Bipolar Romantic Relationships: Dating and Marriage
Whether you or your loved one has bipolar disorder, you can learn to make the relationship work.
Dating With Bipolar Disorder continued...
"I don't think it's necessary to introduce your psychiatric problems on the
first date," Haltzman says. "But once you sense that there's a mutual
attraction and you decide to become more serious with this person, when you
decide that you want to date this person exclusively, I think at that point
each partner needs to come clear with what the package includes."
Knowing what triggers your cycles of hypomania, mania, and depression and
watching out for warning signs that you're entering one or the other phase of
the cycle can help you avoid uncomfortable situations in your new relationship.
"I think the more the person knows what their cycles are, the better they might
be able to be in charge of them," says Myrna Weissman, PhD. Weissman is
professor of epidemiology and psychiatry at the Columbia University College of
Physicians and Surgeons. She is also chief of the department in
clinical-genetic epidemiology at New York State Psychiatric Institute. Warning
signs, she says, can include disturbed sleep
and changes in activity level.
Bipolar Disorder and Marriage
Any number of things, from work stress to money issues, can lead to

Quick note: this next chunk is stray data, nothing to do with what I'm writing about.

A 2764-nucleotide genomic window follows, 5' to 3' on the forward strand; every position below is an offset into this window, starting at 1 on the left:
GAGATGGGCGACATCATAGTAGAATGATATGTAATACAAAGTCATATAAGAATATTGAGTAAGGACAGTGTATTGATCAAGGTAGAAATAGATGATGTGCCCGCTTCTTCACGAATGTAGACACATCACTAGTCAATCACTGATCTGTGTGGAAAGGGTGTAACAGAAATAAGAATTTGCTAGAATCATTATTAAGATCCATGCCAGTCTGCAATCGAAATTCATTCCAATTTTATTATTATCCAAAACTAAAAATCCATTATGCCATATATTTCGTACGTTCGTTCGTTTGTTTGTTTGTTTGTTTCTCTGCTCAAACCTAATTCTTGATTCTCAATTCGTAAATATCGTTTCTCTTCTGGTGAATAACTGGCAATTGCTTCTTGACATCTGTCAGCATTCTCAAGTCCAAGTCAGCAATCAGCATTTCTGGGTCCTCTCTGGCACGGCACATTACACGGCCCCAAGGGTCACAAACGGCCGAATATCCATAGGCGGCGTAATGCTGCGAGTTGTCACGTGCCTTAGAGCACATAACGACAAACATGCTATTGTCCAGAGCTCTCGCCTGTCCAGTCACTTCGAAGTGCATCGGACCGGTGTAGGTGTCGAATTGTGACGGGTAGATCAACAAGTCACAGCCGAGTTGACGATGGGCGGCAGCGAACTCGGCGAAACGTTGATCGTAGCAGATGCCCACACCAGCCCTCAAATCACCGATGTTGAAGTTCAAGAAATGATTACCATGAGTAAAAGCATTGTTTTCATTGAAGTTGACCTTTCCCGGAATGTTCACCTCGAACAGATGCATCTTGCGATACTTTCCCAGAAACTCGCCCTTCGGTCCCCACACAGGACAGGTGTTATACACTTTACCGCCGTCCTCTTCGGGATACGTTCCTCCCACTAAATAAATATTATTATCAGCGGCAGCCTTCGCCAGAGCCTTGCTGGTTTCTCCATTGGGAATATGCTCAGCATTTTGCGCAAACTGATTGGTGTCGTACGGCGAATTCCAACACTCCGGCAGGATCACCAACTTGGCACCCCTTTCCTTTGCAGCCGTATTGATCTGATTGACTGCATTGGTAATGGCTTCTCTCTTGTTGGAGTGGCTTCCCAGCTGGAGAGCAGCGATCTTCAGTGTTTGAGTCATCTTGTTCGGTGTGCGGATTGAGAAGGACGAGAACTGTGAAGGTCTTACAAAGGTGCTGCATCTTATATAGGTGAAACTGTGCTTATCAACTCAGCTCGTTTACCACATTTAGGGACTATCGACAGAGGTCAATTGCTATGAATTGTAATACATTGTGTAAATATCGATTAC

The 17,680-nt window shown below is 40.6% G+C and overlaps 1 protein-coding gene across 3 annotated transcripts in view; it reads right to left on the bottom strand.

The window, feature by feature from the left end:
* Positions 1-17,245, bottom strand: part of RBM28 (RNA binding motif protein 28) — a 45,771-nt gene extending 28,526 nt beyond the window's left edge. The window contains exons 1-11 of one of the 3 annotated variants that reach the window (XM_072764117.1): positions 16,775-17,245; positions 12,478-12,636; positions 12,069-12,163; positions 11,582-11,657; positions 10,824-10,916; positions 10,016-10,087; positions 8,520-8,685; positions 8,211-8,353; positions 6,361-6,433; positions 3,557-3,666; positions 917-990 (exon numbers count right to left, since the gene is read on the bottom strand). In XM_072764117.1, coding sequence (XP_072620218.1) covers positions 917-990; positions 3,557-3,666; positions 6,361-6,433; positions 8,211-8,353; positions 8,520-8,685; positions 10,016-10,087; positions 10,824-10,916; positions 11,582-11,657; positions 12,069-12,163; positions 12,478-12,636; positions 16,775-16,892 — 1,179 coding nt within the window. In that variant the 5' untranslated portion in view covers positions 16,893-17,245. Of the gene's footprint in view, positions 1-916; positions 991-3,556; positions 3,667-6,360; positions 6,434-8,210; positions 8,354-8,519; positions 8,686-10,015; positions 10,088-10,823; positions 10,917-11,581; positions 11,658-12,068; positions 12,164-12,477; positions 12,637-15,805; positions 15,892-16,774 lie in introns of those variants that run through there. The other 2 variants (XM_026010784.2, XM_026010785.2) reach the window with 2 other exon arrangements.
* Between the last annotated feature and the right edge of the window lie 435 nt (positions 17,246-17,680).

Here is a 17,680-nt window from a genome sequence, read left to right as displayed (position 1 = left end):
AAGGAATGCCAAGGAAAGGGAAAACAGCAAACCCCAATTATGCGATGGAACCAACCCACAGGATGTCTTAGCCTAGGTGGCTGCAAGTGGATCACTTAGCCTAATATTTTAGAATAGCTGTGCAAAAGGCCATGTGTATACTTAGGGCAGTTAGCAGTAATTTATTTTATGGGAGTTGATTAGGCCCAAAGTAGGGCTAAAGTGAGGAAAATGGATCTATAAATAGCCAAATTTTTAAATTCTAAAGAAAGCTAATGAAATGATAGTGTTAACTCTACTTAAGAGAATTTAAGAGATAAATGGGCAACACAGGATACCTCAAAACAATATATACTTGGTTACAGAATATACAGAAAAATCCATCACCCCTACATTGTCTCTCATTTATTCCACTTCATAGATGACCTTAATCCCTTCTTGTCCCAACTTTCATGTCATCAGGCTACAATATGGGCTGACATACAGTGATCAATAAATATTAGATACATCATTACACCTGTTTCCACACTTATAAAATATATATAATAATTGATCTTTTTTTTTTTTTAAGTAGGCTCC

arguments and put strain on a marriage. But when one partner has bipolar
disorder, simple stressors can reach epic proportions. That may be why as many
as 90% of marriages involving someone with bipolar disorder reportedly
McNulty watched not only his own marriage fall apart, but the marriages of
others with bipolar disorder as well. "I've been running a support group for
almost 19 years," he says. "I've seen dozens of couples come through the door
with their marriage in tatters." Bipolar disorder "puts a huge additional
strain on a relationship, particularly when you don't have a diagnosis."
Healing a Troubled Relationship
Having a relationship when you live with bipolar disorder is difficult. But
it's not impossible. It takes work on the part of both partners to make sure
the marriage survives.
The first step is to get diagnosed and treated for your condition. Your
doctor can prescribe mood stabilizing medications, such as Lithium,
with antidepressants to help control your symptoms. Therapy
with a trained psychologist or social worker is also important. With therapy
you can learn to control the behaviors that are putting stress on your
relationship. Having your spouse go through therapy with you can help him or
her understand why you act the way you do and learn better ways to react.
"I think the more a partner can learn about these things, the better role he
or she can play," Haltzman says. "Being involved in treatment can really help
make the treatment for bipolar disorder a collaborative effort. And it will
actually increase the sense of bonding."